Low Cost Websites – Don’t Get Tangled in the Web

by | 5th December 2018

We know you need to be out there. On that World-wide Web. Pulling customers towards you like there was no tomorrow. But you have to be careful, getting on-line can be a costly process. What you have to ensure is that it isn't any more costly than it has to be whilst at the same time you've got to understand that doing things on the cheap might be a pointless, ineffective exercise if its not done right. With this in mind lets discuss the prime danger areas when implementing your new web-site.

Don't try this at home! (kids)

A comment like this might look like it was sponsored by the United Web-site Designers Federation but it is, in fact, probably good advice. Unless you're pretty switched on in all things.... webby then it'll be money well spent getting someone who knows what there doing to design your site (particularly with search engine optimisation in mind). Beware the DIY route. Its not a personal criticism but there's a more than fair chance your home-made site just WON'T GET FOUND. Crazy but true.

Understand what you want from your site

Be clear in your own mind from the outset what you want your site to do. Do you want it to generate revenue, spotlight your services favourably or simply offer an addition means of contact? The more basic your requirements, the less you should be thinking about paying- it may well be that your internet links with customers are minimal therefore you really only want a site that in fairness doesn't look stupid.

If you're selling directly from your site however, then attention will have to be paid to the way the products or services are presented. Quality images and persuasive language are the keys here. Do the pages encourage the customer to buy? With all this in mind make sure you only pay for what you need!

Watch out for free sites, cheap web-builder tools, and up-selling

Free sites don't cost anything for a reason. They are (relatively speaking) untailored to your needs and, like a lot of those home-made efforts, just won't get found. Basically, you get what you pay for. Be careful of 'Upselling' too. A lot of hosts offer free sites and cheap software then lure you with faster speeds and larger servers that all sound cool and sexy.... but ask yourself the question; do i really need these things? For rest assured, you will most certainly be paying for them.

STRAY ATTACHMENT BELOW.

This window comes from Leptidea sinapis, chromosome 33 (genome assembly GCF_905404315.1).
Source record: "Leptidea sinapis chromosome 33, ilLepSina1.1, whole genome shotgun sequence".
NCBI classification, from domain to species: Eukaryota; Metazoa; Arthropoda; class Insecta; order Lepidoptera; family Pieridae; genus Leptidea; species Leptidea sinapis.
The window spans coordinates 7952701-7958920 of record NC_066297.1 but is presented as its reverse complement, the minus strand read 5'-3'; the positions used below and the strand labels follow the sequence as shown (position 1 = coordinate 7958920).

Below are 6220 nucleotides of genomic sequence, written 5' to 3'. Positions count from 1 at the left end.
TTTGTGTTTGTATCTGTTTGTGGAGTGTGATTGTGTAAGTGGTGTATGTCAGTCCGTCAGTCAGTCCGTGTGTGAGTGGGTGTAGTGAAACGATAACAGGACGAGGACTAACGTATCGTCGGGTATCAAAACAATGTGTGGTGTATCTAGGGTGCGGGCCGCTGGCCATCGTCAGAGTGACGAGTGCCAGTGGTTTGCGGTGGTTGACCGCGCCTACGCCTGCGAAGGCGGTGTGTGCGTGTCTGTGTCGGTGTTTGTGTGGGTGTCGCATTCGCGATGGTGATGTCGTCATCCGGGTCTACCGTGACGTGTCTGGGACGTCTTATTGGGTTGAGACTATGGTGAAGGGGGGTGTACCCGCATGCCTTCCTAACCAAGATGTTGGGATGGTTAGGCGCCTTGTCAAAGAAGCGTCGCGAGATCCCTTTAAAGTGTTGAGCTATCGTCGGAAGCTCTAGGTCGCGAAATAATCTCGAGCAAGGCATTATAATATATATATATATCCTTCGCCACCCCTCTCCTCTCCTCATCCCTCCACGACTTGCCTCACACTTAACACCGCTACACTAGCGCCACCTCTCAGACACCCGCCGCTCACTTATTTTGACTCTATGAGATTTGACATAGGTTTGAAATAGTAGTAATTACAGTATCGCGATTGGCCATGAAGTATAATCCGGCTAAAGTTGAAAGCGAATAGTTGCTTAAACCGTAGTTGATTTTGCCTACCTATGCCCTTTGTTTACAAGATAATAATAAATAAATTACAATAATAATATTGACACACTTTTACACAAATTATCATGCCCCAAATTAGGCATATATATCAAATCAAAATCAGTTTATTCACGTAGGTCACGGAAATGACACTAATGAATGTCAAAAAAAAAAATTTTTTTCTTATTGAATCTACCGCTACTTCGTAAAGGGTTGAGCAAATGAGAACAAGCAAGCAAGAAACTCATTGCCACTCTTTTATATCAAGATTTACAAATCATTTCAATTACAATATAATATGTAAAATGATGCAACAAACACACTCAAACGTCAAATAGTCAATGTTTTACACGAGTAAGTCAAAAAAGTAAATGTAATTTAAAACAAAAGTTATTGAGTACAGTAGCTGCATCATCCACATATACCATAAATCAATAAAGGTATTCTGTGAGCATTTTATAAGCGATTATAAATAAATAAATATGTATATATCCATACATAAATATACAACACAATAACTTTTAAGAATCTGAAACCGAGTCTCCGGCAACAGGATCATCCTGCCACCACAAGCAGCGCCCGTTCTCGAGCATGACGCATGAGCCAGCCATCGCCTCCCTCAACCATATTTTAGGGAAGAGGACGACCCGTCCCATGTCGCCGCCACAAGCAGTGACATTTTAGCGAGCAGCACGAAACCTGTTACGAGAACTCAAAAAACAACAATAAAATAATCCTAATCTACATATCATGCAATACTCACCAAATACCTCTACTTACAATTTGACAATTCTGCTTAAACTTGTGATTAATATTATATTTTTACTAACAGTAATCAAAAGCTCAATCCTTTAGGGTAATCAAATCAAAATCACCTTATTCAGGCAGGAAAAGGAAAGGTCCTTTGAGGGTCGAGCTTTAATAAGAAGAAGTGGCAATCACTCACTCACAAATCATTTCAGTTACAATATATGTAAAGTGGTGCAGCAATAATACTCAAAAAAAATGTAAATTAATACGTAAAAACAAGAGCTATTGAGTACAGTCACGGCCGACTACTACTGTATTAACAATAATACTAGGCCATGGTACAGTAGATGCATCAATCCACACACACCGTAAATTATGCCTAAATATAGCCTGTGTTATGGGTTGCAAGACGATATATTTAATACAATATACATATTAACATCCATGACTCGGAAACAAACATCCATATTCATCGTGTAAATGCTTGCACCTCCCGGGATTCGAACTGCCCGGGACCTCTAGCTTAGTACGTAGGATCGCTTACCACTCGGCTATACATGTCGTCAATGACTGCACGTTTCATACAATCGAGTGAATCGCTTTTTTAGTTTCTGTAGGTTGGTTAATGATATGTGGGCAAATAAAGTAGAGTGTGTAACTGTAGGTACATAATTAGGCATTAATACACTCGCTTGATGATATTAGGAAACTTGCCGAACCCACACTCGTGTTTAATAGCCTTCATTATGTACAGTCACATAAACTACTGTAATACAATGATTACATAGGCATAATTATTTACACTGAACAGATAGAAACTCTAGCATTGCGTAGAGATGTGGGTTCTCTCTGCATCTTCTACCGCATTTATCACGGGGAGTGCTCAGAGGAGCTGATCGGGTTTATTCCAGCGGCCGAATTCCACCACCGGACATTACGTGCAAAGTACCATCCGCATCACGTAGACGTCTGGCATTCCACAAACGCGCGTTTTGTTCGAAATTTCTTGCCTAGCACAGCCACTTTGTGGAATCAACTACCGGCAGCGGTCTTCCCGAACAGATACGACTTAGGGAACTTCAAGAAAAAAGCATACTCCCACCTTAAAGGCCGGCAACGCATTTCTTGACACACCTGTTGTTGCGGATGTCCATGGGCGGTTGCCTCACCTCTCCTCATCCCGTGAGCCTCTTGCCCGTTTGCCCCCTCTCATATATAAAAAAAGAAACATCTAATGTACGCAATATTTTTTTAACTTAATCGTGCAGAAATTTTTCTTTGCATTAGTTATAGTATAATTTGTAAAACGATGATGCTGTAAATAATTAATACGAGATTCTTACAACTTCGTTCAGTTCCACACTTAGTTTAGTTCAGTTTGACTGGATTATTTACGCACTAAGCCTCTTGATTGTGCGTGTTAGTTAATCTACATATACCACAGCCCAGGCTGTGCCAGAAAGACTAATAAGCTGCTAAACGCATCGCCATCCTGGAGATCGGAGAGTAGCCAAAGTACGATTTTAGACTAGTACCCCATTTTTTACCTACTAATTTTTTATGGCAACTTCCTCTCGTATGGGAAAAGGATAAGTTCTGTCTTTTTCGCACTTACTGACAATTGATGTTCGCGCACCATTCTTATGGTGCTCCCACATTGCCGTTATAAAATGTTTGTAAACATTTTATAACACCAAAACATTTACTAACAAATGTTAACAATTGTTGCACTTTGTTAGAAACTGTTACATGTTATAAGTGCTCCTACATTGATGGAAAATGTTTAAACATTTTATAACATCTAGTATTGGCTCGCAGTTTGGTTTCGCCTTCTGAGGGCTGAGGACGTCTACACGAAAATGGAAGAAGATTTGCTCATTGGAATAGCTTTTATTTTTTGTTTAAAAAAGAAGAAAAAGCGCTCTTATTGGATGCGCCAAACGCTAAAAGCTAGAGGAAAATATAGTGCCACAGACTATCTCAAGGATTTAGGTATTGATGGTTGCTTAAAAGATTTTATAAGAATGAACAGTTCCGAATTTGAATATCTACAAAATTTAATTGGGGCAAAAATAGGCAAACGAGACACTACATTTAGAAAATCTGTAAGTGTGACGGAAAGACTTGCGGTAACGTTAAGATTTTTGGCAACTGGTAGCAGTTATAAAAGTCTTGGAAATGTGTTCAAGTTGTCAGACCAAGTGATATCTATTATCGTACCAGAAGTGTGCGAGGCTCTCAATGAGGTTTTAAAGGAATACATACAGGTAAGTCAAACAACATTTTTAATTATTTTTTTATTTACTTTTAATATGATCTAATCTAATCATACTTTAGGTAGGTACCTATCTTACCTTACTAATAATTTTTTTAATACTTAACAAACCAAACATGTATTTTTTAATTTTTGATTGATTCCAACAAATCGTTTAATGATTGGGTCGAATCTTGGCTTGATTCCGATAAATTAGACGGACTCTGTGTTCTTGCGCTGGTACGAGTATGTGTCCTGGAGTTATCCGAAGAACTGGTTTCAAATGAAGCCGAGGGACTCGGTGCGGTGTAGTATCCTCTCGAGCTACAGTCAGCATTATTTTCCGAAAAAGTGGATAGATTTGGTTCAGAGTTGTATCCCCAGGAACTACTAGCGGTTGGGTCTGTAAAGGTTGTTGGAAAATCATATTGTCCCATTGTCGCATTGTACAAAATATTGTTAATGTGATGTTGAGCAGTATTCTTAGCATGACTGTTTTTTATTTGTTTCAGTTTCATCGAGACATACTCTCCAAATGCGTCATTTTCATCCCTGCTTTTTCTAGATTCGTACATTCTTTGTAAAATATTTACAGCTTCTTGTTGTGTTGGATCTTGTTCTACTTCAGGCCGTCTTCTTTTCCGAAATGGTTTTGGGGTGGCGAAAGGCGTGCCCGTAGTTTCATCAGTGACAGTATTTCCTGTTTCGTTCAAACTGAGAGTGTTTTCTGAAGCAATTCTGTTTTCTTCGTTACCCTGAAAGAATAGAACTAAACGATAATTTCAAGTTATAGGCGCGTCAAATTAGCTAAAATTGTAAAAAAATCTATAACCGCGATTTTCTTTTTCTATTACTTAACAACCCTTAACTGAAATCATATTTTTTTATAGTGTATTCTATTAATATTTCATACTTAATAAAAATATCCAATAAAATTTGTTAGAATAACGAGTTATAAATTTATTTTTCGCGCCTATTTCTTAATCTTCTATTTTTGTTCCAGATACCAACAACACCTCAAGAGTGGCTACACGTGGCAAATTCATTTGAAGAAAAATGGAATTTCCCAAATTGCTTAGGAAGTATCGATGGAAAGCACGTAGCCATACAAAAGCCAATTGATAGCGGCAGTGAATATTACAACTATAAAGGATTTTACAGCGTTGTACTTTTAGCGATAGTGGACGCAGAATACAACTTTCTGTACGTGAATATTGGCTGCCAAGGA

Spend your money on SEO

If you're driving your business on-line then search-engine optimisation is paramount. We've already established that you'll want Google to index your site and rate it well. Being particular with your on-page content together with your 'off-page' meta-tags is therefore important. Remember that search engine's crawl all over your site so beware of dull pages like terms and conditions/ contacts pages that fail to enhance your rating.

Pay attention to what SEO is offered as part of your price. You need to be found after all. Your 'on-page' considerations should be part of the purchase price; the ongoing 'off-page' considerations probably wont be.

Training and support

If you have the cash at your disposal, you'll be well advised to consider a maintenance arrangement with your designer. This has the obvious attractions of letting you get on with your business without having the additional burden of keeping your web-site up to date and efficient. If, however, like many businesses, every pound is a prisoner then you'll be more interested in the level of training available as part of the initial cost allowing you to content manage your site yourself.

Organised training isn't so much of a concern if your site is build on Wordpress as this platform is pretty easy to find your way around (there are excellent books and training videos available) For other more bespoke platforms though, a firm knowledge of html and programming will be necessary - for most individuals this is realistically a non-starter and should be avoided.

Types of site

Finally we felt it would be useful to consider the types and sizes of sites you may be considering with a rough guide to how much you should be thinking of paying. Obviously these prices and descriptions are a guide only with everyone's requirements being slightly different;

  • A basic site about you offering a description of your products and services as well as a means of contact. Estimated at 6 pages and assuming images are provided by the client, £500- £1,000 will not be unreasonable.
  • As above with picture galleries, video output and bigger catalogue space may cost £750 - £1,000
  • A basic site as above created on a template with substantial input by the client in terms of text and images may be available from £250 - £500 if you shop around.
  • An e-commerce site incorporating catalogues, shopping carts, means of payment and generally a means of managing on-line sales will probably cost £1,000 upwards depending on functionality and levels of support offered (as discussed above).

Source by David Upton

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